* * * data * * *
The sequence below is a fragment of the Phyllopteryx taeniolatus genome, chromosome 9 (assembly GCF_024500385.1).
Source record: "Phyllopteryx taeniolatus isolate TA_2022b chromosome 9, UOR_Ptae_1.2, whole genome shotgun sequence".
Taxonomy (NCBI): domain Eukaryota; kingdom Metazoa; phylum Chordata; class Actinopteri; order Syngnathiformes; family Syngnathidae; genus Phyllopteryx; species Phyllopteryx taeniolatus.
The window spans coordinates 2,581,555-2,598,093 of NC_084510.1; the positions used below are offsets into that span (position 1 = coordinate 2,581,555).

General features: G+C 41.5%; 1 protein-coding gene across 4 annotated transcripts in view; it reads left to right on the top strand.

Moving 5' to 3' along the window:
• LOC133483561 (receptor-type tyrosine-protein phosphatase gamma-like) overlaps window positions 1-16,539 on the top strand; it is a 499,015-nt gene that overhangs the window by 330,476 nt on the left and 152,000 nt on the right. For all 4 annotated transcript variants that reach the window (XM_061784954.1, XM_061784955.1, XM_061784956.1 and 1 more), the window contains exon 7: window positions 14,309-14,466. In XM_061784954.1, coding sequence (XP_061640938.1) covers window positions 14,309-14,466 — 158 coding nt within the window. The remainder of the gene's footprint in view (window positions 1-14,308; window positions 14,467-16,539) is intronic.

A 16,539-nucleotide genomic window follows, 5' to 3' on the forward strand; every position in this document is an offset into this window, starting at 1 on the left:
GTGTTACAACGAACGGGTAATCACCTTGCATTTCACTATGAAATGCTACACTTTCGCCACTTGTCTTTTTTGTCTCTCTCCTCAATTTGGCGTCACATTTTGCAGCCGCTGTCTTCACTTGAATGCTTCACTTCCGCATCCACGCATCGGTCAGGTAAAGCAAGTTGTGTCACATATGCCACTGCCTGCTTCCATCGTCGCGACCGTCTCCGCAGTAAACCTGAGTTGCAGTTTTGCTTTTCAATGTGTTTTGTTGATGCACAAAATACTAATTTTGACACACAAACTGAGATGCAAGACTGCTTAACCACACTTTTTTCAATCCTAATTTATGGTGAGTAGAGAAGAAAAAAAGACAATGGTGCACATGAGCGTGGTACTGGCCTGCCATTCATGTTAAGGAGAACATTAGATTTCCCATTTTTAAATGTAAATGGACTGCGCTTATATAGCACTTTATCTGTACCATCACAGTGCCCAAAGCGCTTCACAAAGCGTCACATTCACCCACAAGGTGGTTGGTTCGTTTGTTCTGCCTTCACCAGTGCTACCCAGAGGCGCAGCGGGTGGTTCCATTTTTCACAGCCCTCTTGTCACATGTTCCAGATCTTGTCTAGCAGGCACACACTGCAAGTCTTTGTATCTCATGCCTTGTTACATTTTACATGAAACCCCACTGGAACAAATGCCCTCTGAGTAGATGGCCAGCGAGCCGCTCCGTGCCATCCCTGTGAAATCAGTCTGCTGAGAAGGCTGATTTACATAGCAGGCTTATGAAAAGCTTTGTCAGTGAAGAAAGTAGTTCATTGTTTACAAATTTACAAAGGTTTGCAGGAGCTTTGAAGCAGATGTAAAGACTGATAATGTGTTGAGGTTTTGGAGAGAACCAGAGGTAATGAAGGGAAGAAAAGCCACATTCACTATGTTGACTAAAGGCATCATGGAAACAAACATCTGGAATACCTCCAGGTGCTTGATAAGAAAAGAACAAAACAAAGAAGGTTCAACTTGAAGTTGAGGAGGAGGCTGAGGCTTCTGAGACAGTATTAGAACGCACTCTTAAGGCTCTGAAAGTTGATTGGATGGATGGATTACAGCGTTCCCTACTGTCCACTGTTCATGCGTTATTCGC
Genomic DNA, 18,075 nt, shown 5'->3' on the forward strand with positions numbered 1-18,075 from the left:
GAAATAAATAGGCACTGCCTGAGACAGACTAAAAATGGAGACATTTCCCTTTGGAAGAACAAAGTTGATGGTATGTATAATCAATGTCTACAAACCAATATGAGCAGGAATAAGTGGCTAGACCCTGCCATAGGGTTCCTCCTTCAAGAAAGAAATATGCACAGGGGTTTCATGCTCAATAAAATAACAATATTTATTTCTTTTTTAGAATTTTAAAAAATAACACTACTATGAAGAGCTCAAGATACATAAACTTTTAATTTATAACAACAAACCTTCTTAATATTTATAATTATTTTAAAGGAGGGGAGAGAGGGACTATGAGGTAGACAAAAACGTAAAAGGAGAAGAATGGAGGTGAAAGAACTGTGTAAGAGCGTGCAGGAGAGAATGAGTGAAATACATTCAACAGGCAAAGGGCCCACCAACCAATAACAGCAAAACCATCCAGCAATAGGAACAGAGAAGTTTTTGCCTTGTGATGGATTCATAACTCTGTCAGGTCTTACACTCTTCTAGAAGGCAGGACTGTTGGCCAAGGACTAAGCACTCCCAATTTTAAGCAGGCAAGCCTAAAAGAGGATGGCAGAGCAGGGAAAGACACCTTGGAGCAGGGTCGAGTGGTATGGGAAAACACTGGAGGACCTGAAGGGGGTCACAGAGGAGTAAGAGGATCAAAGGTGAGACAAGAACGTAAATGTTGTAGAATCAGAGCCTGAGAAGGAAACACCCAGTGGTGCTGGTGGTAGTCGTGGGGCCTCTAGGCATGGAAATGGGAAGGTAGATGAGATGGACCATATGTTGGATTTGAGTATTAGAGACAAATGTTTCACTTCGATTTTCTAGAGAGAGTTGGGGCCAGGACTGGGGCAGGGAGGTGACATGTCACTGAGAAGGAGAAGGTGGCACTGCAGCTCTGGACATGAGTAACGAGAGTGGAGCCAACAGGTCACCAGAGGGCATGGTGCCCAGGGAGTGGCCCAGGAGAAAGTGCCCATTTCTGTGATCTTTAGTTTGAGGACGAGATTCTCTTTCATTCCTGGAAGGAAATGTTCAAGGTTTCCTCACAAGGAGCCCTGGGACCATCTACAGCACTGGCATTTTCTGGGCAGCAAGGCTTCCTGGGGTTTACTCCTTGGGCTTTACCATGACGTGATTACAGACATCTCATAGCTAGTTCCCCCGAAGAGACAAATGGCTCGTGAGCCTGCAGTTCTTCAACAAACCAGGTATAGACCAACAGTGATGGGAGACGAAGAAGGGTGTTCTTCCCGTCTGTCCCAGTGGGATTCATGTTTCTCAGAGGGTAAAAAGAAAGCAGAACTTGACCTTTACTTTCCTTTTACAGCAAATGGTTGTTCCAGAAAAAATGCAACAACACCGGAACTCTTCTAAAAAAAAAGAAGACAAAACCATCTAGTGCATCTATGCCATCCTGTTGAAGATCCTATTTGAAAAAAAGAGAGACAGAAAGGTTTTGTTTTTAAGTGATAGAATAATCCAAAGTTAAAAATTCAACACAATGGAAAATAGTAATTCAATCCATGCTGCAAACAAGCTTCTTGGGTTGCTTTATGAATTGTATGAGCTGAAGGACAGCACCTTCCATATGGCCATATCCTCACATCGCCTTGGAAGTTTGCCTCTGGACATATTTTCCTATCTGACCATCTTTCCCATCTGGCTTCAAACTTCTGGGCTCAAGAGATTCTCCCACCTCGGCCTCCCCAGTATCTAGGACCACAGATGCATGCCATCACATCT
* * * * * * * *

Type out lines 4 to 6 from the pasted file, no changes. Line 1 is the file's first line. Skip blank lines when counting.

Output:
The window spans coordinates 2,581,555-2,598,093 of NC_084510.1; the positions used below are offsets into that span (position 1 = coordinate 2,581,555).

General features: G+C 41.5%; 1 protein-coding gene across 4 annotated transcripts in view; it reads left to right on the top strand.

Moving 5' to 3' along the window: